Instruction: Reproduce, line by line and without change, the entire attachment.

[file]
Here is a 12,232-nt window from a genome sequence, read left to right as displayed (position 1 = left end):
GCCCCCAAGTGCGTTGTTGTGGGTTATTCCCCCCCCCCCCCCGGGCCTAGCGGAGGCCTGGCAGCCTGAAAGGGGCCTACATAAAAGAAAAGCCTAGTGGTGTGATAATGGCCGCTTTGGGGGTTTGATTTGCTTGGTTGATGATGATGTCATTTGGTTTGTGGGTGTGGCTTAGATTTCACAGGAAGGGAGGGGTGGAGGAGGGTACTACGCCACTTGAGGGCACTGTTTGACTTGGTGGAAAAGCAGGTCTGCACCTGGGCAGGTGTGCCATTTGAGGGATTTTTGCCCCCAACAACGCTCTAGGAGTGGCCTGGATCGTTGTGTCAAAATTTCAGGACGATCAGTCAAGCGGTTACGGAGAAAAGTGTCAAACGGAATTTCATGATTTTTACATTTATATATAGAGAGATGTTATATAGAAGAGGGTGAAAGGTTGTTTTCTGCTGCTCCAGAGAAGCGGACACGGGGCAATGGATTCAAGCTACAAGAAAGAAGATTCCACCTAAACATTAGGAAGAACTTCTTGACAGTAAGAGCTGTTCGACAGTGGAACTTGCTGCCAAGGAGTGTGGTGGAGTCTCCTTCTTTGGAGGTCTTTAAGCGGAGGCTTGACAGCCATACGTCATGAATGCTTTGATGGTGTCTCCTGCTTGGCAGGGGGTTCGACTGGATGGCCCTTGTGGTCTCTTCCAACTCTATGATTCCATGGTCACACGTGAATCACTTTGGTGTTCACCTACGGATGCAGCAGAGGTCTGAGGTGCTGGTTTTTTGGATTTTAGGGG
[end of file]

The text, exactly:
Here is a 12,232-nt window from a genome sequence, read left to right as displayed (position 1 = left end):
GCCCCCAAGTGCGTTGTTGTGGGTTATTCCCCCCCCCCCCCCGGGCCTAGCGGAGGCCTGGCAGCCTGAAAGGGGCCTACATAAAAGAAAAGCCTAGTGGTGTGATAATGGCCGCTTTGGGGGTTTGATTTGCTTGGTTGATGATGATGTCATTTGGTTTGTGGGTGTGGCTTAGATTTCACAGGAAGGGAGGGGTGGAGGAGGGTACTACGCCACTTGAGGGCACTGTTTGACTTGGTGGAAAAGCAGGTCTGCACCTGGGCAGGTGTGCCATTTGAGGGATTTTTGCCCCCAACAACGCTCTAGGAGTGGCCTGGATCGTTGTGTCAAAATTTCAGGACGATCAGTCAAGCGGTTACGGAGAAAAGTGTCAAACGGAATTTCATGATTTTTACATTTATATATAGAGAGATGTTATATAGAAGAGGGTGAAAGGTTGTTTTCTGCTGCTCCAGAGAAGCGGACACGGGGCAATGGATTCAAGCTACAAGAAAGAAGATTCCACCTAAACATTAGGAAGAACTTCTTGACAGTAAGAGCTGTTCGACAGTGGAACTTGCTGCCAAGGAGTGTGGTGGAGTCTCCTTCTTTGGAGGTCTTTAAGCGGAGGCTTGACAGCCATACGTCATGAATGCTTTGATGGTGTCTCCTGCTTGGCAGGGGGTTCGACTGGATGGCCCTTGTGGTCTCTTCCAACTCTATGATTCCATGGTCACACGTGAATCACTTTGGTGTTCACCTACGGATGCAGCAGAGGTCTGAGGTGCTGGTTTTTTGGATTTTAGGGG